Hours: Open summer, Monday-Friday 10am-5pm, weekends midday-6pm; winter, Monday-Friday 10am-4.30pm, weekends midday-5pm

Admission: Adult €5, seniors & students €4, children €3

Address: Lough Gur, Co. Limerick

Official site: www.loughgur.com

8 Adare & Adare Manor

Adare & Adare ManorAdare & Adare Manor

A 25 kilometer drive from Lough Gur (R512/511) lies quaint Adare village and magnificent Adare Manor. The village hugs the wooded west bank of the River Maigue on the busy road leading to Killarney. With its thatched roofs and old grey-walled church, it has something of the air of an English hamlet. The arched stone bridge gives an attractive view of the beautifully planted banks of the river and old buildings in the background. Dating from 1832, the a neo-Gothic mansion, Adare Manor, is set in a park, which is now largely occupied by a golf course and was converted to a luxury hotel some years ago. The principal rooms, including the hall and picture gallery, are open to the public. The Tea Room affords pleasant views of the gardens and terraces. In the park, on the banks of the river, are the extensive ruins of 13th-century Desmond Castle, a romantic sight with its semicircular towers and lushly overgrown walls.

Official site: www.adaremanor.com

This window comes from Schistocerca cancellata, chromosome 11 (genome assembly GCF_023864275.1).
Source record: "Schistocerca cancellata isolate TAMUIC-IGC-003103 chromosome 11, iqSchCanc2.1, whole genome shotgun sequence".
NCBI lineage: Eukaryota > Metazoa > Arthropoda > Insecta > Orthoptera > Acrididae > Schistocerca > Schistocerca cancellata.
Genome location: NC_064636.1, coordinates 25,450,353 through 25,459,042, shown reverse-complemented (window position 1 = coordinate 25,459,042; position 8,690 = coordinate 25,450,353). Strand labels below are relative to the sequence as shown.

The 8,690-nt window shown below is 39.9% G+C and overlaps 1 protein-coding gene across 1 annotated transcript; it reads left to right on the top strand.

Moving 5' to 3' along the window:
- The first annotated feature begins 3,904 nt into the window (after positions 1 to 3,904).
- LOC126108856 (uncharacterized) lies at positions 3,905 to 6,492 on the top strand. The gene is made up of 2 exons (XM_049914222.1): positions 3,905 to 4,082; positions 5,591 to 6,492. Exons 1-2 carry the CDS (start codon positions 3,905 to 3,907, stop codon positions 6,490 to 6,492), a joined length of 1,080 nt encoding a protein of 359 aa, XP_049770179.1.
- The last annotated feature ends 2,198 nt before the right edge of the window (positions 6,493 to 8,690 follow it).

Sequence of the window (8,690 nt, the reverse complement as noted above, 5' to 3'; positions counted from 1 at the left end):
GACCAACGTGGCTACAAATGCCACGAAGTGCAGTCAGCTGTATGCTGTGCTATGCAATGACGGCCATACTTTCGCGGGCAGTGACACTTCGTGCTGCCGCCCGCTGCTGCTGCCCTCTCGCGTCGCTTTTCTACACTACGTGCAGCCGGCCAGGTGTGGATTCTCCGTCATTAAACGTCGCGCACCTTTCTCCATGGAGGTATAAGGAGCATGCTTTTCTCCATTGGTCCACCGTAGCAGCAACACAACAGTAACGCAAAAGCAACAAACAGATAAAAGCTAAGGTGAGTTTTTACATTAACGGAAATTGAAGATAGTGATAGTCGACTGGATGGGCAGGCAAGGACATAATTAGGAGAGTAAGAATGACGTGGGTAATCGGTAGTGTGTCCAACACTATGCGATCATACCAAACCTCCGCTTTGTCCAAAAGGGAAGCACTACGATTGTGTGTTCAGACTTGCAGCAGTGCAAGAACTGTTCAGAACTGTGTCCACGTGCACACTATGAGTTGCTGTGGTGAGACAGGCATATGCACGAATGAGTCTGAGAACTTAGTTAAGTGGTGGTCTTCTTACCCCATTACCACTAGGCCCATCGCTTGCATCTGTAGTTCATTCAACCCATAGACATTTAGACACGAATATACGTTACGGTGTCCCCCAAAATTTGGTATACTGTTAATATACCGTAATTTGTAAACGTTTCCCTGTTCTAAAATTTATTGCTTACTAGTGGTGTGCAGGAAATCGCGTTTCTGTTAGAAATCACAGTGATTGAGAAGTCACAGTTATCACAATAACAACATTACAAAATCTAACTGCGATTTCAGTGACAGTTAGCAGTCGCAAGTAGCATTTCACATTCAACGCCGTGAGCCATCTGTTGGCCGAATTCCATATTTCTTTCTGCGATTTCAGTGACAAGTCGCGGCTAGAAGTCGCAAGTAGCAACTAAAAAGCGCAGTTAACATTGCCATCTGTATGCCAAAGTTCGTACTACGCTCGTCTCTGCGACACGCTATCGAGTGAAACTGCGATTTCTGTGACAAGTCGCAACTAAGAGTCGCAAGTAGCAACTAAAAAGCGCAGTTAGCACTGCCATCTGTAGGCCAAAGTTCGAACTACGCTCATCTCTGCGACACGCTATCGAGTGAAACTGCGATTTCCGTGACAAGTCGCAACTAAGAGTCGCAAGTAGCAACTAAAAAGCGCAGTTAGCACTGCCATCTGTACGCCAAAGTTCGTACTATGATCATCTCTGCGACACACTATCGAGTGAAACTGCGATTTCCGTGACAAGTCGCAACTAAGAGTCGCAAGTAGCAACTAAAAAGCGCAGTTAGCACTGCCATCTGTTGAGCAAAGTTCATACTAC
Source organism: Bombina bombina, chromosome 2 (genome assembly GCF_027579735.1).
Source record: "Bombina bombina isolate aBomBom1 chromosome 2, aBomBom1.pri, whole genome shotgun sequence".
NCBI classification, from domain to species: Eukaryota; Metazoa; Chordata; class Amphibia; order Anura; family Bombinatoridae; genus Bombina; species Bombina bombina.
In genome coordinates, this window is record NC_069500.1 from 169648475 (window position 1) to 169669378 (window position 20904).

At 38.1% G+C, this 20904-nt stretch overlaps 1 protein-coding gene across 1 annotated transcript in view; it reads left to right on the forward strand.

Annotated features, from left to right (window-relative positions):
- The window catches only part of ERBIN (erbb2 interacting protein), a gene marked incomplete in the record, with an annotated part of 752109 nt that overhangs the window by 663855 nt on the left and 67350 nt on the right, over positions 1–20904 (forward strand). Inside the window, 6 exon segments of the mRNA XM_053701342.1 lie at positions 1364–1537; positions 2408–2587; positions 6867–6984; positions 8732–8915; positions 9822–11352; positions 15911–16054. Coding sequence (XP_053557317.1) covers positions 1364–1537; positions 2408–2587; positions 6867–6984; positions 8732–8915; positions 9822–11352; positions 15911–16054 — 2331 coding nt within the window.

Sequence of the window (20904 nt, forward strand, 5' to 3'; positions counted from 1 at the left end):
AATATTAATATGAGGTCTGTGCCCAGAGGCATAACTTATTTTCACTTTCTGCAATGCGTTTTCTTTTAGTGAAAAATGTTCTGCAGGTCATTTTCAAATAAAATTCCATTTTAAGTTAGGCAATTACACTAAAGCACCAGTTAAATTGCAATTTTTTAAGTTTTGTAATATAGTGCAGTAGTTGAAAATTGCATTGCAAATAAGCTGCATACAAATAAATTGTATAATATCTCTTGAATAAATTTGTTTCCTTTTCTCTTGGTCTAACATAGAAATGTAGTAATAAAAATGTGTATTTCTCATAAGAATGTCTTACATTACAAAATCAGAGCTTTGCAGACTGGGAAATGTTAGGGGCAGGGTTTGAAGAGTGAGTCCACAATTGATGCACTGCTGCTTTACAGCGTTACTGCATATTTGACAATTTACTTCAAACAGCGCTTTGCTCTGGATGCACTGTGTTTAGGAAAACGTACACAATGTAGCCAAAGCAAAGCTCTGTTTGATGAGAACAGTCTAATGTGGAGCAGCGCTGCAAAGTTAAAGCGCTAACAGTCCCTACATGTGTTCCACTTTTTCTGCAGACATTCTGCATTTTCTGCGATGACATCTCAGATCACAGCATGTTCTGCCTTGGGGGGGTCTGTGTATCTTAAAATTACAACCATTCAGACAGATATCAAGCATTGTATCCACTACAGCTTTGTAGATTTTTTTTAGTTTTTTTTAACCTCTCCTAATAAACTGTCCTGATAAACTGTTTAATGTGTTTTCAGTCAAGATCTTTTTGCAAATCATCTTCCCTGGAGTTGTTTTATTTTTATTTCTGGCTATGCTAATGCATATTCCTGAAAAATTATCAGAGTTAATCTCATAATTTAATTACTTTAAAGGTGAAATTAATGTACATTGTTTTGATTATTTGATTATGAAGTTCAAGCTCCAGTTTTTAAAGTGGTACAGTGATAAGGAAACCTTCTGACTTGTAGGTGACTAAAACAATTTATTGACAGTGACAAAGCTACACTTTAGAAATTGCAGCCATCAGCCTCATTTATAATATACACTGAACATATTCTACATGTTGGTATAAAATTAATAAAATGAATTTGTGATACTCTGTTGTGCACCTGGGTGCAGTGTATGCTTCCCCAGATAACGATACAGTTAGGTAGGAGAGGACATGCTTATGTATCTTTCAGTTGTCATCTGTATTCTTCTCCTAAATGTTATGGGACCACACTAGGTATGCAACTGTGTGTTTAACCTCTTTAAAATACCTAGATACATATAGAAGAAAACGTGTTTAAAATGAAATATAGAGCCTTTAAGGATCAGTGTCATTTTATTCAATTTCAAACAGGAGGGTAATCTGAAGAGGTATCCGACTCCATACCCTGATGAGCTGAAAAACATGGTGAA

9 Foynes Flying Boat Museum

Foynes Flying Boat MuseumFoynes Flying Boat Museum IrishFireside

About a 40-minute drive from Adare, Foynes Flying Boat Museum is a must-see for aviation and 20th century history enthusiasts. Housed in the old Foynes terminal building, this is where flying boats would make their post Atlantic stopovers. There's a comprehensive range of exhibits and graphic illustrations including an authentic 1940s cinema; the Radio and Weather Room complete with transmitters, receivers, and Morse-code equipment; the Brendan O'Regan restaurant; and the only full sized replica B314 flying boat. Budding aviators can practise on one of the flight simulators.

Hours: Open March 15th-May 31st 9.30am-5pm, June-September 9am-6pm

Admission: Adults €11, seniors & students €9, children under 14 €6, under 5s Free

Address: Foynes, Co. Limerick

10 Bunratty Castle and Folk Park Editor's Pick

Bunratty Castle and Folk Park Bunratty Castle and Folk Park

Just over 15-minutes' drive from Limerick city (N18/E20) is one of Ireland's most renowned and fun attractions, the much-loved Bunratty Castle. No visit to the Shannon region would be complete without coming here. Dating from 1425, the castle is the most complete and best-preserved medieval fortress in Ireland and was restored in 1954 to its former glory. It now contains mainly 15th- and 16th-century furnishings, tapestries, and works of art instilling a mood of distant medieval times. Intrepid souls can attend evening medieval banquets during which certain guests may be banished to the dungeons below.

The Folk Park is a reconstruction of how Ireland was more than a century ago. Set on 26 acres, the impressive park features more than 30 buildings in a 'living' village and rural setting. Farmhouses, village shops, and streets are recreated and furnished as they would have appeared at that time according to their social standing, from the poorest one-room dwelling to Bunratty House (1804). This fine example of a Georgian residence was built for the gentry and home of the Studdarts, the last family to occupy Bunratty Castle. The half-acre walled kitchen garden is a particular treat.

Hours: Open year round 9.30am-5.30pm

Admission: Adult €10, seniors €9.45, under 16 €8, under 6 free

Address: Bunratty, Co. Clare